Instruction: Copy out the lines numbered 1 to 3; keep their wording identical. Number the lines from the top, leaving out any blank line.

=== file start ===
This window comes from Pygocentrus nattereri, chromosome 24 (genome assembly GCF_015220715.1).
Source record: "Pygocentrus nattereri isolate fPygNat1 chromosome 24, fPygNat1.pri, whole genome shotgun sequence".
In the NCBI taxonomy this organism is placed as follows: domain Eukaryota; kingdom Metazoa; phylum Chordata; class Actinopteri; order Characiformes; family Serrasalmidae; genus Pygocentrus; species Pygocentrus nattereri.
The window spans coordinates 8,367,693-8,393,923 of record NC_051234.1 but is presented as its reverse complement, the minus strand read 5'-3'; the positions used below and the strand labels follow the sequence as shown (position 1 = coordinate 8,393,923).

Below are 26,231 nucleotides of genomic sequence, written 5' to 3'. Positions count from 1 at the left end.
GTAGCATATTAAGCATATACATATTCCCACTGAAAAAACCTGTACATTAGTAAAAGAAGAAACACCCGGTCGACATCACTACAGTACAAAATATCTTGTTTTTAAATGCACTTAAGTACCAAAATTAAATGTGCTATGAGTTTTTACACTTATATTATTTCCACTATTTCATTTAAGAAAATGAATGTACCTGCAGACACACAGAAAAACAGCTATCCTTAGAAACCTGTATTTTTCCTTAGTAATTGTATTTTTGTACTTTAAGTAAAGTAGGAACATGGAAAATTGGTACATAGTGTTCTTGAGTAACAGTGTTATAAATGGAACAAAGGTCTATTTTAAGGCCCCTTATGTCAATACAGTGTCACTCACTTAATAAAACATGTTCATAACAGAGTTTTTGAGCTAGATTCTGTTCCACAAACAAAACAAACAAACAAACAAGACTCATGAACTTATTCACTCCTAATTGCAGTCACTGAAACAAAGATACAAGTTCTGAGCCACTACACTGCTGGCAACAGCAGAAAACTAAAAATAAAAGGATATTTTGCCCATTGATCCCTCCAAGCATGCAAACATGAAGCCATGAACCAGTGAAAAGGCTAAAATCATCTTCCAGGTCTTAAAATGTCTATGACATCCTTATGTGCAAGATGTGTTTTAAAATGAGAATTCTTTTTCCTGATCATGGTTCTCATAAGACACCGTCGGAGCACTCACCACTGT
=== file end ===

This window comes from Pygocentrus nattereri, chromosome 24 (genome assembly GCF_015220715.1).
Source record: "Pygocentrus nattereri isolate fPygNat1 chromosome 24, fPygNat1.pri, whole genome shotgun sequence".
In the NCBI taxonomy this organism is placed as follows: domain Eukaryota; kingdom Metazoa; phylum Chordata; class Actinopteri; order Characiformes; family Serrasalmidae; genus Pygocentrus; species Pygocentrus nattereri.